Bursting with finely crafted pop, swathed in post-punk and new wave, all anchored by their signature baritone.
— triple j

You vaguely remember a New Order-derived electro throb, an ear for a hook, and a nagging melancholy just beneath soaring choruses. ‘Pleasure and Consequence’, ‘Sense of Self’... What was it, three years ago? What happened to those guys?

Not much – and also a whole lot. After turning heads with their Movements EP, City Calm Down looked like a band on the verge of something big. To the band themselves though, the process of writing and recording their debut full-length album – In A Restless House – felt a lot like starting from scratch.

Merely coasting on their early buzz was never a serious option for City Calm Down: they were fixed on something bigger – they didn’t know what that something was, but they were determined to find out. Still, three years? As keyboardist Sam Mullaly says, “We had minor successes, but it was just things falling into place, rather than us really working as a unit.”

In this case, “working as a unit” meant dropping out of the Melbourne live scene and completely rethinking their working method. It meant ditching the computers in favour of 16-hour jam sessions in seaside seclusion, and learning how to accept the compromises and frustrations of a true democracy.

That meant exploring new terrain, stretching themselves as musicians, and reaching consensus on every note. Needless to say, it took a while. After writing 60+ songs and discarding countless demos, they eventually found the 11 that all were willing to stand by. “There’s not a single part that I don’t know off by heart in any of those songs, and it’d be the same for the other three guys,” says drummer Lee Armstrong.

The resulting album, In A Restless House, is a startling document: an effortless, surefooted debut that manages to sound both sprawling and focussed, an explosion of ideas that makes a mockery of its tortured origins. This is a band reborn, or rather, born in earnest. The lean, intense monochrome of their early work is still present, but it shares the frame with startling cloudbursts of colour and textural detail.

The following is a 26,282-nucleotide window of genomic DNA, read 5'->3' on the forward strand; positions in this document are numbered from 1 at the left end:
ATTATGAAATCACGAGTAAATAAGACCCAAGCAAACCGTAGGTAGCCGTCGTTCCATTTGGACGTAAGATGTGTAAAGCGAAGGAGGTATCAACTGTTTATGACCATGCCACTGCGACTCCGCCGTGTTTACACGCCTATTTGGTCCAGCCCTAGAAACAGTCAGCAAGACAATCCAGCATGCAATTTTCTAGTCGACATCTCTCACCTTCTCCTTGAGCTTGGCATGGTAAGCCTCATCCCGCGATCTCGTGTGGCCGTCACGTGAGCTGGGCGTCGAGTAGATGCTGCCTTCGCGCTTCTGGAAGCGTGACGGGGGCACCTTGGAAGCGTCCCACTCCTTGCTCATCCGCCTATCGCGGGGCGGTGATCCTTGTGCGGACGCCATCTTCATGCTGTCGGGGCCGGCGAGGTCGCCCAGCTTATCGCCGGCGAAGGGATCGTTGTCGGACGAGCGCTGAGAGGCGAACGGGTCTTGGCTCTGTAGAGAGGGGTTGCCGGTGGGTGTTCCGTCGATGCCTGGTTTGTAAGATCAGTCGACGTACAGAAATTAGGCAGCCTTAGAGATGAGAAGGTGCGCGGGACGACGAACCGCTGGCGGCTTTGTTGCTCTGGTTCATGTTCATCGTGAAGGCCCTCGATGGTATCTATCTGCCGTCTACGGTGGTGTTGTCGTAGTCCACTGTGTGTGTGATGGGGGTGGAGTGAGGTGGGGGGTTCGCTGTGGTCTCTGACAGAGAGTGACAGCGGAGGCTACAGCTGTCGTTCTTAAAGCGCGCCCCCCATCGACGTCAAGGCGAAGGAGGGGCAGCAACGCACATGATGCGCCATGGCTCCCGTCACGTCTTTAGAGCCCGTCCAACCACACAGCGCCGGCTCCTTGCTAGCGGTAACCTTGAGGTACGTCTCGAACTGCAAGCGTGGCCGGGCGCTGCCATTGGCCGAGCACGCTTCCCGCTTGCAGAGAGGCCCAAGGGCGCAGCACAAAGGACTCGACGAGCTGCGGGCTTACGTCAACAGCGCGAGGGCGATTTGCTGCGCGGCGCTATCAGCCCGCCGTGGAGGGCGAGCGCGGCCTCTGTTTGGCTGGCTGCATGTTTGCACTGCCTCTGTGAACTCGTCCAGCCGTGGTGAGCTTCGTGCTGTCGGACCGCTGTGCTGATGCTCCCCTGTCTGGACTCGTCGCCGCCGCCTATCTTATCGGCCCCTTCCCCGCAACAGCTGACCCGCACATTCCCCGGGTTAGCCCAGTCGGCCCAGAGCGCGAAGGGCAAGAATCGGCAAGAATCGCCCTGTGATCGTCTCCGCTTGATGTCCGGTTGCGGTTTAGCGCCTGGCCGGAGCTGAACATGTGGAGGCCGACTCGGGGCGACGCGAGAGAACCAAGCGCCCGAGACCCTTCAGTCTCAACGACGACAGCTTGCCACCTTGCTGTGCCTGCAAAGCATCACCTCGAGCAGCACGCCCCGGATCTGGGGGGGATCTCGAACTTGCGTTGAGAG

With long-time producer Malcolm Beasley helming the sessions, City Calm Down have weaned themselves off the synths, adding synthetic and organic new variations to their sound.

Songs like the anthemic “Rabbit Run” carry a familiar blend of exhilaration and brooding introspection, but those feelings are summoned by a greater variety of means. Mullaly’s glistening keyboard lines are now joined by piano, organ, chugging guitars and even mournful horns.

Likewise, Armstrong’s distinctive, post-punk-meets-disco beats share airspace with the filtered hip-hop grooves of “Nowhere To Start”, and the dizzying, shapeshifting rhythms of “If There’s A Light On”. Throughout, he and bassist Jez Sonnenberg establish the sort of rhythmic understanding that allows their bandmates the freedom to explore far-flung sonic realms.

At the centre of it all, though, is Jack Bourke’s unmistakable baritone. The suave, weary croon is immediately recognisable, but as with the rest of the instruments, Bourke delights in bending his voice into new shapes across the 11 songs. He opens “Wandering” with confessional moan, mimics Robert Smith’s wounded-puppy yelp on “Your Fix”, and amid the mannered post-punk of “Falling” he threatens to flame out in a burst of ragged despair.

Across the record, Bourke’s impressionist lyrics act as a moral ballast, exploring the trials of devotion and the difficulty of doing right in an unstable age. His is a restless conscience, a kernel of doubt at the heart of these soaring, swaggering songs.

“I’ve got nothing to complain about, but you look around in your mid-twenties, and you wonder what the world has in store for our generation,” Bourke says. Beyond that general theme, Bourke is reluctant to examine his lyrics too closely. “I almost think it’s irrelevant…the important thing is that someone can grab onto it and find their own meaning.”

For a band that thrives on control, this is no small thing: are they really ready to let go of their baby? “I’m proud of it, so I don’t really give a shit,” says Sonnenberg, with typical candour. “We made the album that we wanted to make.”